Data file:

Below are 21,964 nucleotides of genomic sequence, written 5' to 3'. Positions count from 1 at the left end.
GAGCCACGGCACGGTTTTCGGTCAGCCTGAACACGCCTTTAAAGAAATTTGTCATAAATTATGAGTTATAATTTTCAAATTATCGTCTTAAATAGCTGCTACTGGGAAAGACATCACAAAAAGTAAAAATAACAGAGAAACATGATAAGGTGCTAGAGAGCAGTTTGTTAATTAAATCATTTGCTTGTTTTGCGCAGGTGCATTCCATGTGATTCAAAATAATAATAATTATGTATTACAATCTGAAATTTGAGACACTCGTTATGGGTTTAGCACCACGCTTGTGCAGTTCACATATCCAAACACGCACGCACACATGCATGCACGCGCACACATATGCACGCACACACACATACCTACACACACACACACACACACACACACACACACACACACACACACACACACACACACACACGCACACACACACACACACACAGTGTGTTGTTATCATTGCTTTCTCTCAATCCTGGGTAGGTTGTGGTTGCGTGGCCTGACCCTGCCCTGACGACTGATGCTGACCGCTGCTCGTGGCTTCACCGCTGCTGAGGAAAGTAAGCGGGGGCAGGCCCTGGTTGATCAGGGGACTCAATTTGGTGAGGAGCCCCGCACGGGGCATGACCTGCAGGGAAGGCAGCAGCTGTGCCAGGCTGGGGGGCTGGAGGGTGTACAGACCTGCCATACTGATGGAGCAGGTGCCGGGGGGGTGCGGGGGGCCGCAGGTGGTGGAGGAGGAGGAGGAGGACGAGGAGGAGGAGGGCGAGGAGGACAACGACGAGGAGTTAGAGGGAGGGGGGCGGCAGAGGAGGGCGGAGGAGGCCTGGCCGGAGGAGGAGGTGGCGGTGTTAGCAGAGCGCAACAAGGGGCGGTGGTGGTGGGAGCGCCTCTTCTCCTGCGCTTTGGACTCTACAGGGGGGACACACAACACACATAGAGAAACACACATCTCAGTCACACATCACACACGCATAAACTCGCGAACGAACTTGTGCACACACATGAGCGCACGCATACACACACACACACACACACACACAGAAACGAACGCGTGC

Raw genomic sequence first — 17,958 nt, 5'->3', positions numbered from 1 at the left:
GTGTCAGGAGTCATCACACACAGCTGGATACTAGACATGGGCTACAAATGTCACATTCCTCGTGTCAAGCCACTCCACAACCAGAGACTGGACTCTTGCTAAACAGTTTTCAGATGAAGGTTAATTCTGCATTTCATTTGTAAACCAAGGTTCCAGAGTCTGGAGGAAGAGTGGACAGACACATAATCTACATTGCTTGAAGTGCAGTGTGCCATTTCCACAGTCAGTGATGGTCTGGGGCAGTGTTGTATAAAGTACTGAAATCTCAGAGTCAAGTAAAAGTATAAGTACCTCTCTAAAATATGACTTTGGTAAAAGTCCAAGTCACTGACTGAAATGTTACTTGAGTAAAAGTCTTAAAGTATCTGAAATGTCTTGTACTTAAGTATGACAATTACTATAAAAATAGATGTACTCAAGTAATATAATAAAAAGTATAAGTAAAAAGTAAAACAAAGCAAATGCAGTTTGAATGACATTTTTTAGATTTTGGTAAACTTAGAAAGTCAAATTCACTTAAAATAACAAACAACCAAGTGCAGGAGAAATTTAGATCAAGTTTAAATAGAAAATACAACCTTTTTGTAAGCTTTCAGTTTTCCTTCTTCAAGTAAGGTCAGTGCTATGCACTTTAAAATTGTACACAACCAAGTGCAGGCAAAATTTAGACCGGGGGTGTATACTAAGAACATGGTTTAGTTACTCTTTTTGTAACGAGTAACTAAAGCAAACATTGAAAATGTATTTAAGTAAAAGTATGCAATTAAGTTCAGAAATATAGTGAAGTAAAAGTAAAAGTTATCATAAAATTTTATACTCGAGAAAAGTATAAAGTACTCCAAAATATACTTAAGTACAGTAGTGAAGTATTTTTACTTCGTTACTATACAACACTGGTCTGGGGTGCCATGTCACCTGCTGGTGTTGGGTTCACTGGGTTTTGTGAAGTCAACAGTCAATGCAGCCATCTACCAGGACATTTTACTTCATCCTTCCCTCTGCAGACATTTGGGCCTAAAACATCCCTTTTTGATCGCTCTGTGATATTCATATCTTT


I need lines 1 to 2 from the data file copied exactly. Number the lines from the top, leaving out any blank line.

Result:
Below are 21,964 nucleotides of genomic sequence, written 5' to 3'. Positions count from 1 at the left end.
GAGCCACGGCACGGTTTTCGGTCAGCCTGAACACGCCTTTAAAGAAATTTGTCATAAATTATGAGTTATAATTTTCAAATTATCGTCTTAAATAGCTGCTACTGGGAAAGACATCACAAAAAGTAAAAATAACAGAGAAACATGATAAGGTGCTAGAGAGCAGTTTGTTAATTAAATCATTTGCTTGTTTTGCGCAGGTGCATTCCATGTGATTCAAAATAATAATAATTATGTATTACAATCTGAAATTTGAGACACTCGTTATGGGTTTAGCACCACGCTTGTGCAGTTCACATATCCAAACACGCACGCACACATGCATGCACGCGCACACATATGCACGCACACACACATACCTACACACACACACACACACACACACACACACACACACACACACACACACACACACACACACGCACACACACACACACACACAGTGTGTTGTTATCATTGCTTTCTCTCAATCCTGGGTAGGTTGTGGTTGCGTGGCCTGACCCTGCCCTGACGACTGATGCTGACCGCTGCTCGTGGCTTCACCGCTGCTGAGGAAAGTAAGCGGGGGCAGGCCCTGGTTGATCAGGGGACTCAATTTGGTGAGGAGCCCCGCACGGGGCATGACCTGCAGGGAAGGCAGCAGCTGTGCCAGGCTGGGGGGCTGGAGGGTGTACAGACCTGCCATACTGATGGAGCAGGTGCCGGGGGGGTGCGGGGGGCCGCAGGTGGTGGAGGAGGAGGAGGAGGACGAGGAGGAGGAGGGCGAGGAGGACAACGACGAGGAGTTAGAGGGAGGGGGGCGGCAGAGGAGGGCGGAGGAGGCCTGGCCGGAGGAGGAGGTGGCGGTGTTAGCAGAGCGCAACAAGGGGCGGTGGTGGTGGGAGCGCCTCTTCTCCTGCGCTTTGGACTCTACAGGGGGGACACACAACACACATAGAGAAACACACATCTCAGTCACACATCACACACGCATAAACTCGCGAACGAACTTGTGCACACACATGAGCGCACGCATACACACACACACACACACACACACAGAAACGAACGCGTGC